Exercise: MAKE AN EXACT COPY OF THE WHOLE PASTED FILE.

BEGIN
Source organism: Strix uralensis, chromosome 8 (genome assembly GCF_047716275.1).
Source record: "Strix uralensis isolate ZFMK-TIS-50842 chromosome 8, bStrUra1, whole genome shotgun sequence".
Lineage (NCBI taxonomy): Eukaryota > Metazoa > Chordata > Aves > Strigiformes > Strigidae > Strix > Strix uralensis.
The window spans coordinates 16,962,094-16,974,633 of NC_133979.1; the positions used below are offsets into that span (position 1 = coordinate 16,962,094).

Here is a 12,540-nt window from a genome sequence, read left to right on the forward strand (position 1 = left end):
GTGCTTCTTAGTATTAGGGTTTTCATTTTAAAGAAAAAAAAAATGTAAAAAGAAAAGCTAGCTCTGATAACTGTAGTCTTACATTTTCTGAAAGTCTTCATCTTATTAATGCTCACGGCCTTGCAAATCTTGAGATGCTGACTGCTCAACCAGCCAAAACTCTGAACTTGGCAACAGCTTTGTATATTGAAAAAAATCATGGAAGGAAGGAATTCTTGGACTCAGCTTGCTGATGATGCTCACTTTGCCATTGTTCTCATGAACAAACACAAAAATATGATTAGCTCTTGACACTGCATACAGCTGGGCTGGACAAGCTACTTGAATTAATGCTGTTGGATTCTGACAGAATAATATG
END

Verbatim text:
Source organism: Strix uralensis, chromosome 8 (genome assembly GCF_047716275.1).
Source record: "Strix uralensis isolate ZFMK-TIS-50842 chromosome 8, bStrUra1, whole genome shotgun sequence".
Lineage (NCBI taxonomy): Eukaryota > Metazoa > Chordata > Aves > Strigiformes > Strigidae > Strix > Strix uralensis.
The window spans coordinates 16,962,094-16,974,633 of NC_133979.1; the positions used below are offsets into that span (position 1 = coordinate 16,962,094).

Here is a 12,540-nt window from a genome sequence, read left to right on the forward strand (position 1 = left end):
GTGCTTCTTAGTATTAGGGTTTTCATTTTAAAGAAAAAAAAAATGTAAAAAGAAAAGCTAGCTCTGATAACTGTAGTCTTACATTTTCTGAAAGTCTTCATCTTATTAATGCTCACGGCCTTGCAAATCTTGAGATGCTGACTGCTCAACCAGCCAAAACTCTGAACTTGGCAACAGCTTTGTATATTGAAAAAAATCATGGAAGGAAGGAATTCTTGGACTCAGCTTGCTGATGATGCTCACTTTGCCATTGTTCTCATGAACAAACACAAAAATATGATTAGCTCTTGACACTGCATACAGCTGGGCTGGACAAGCTACTTGAATTAATGCTGTTGGATTCTGACAGAATAATATG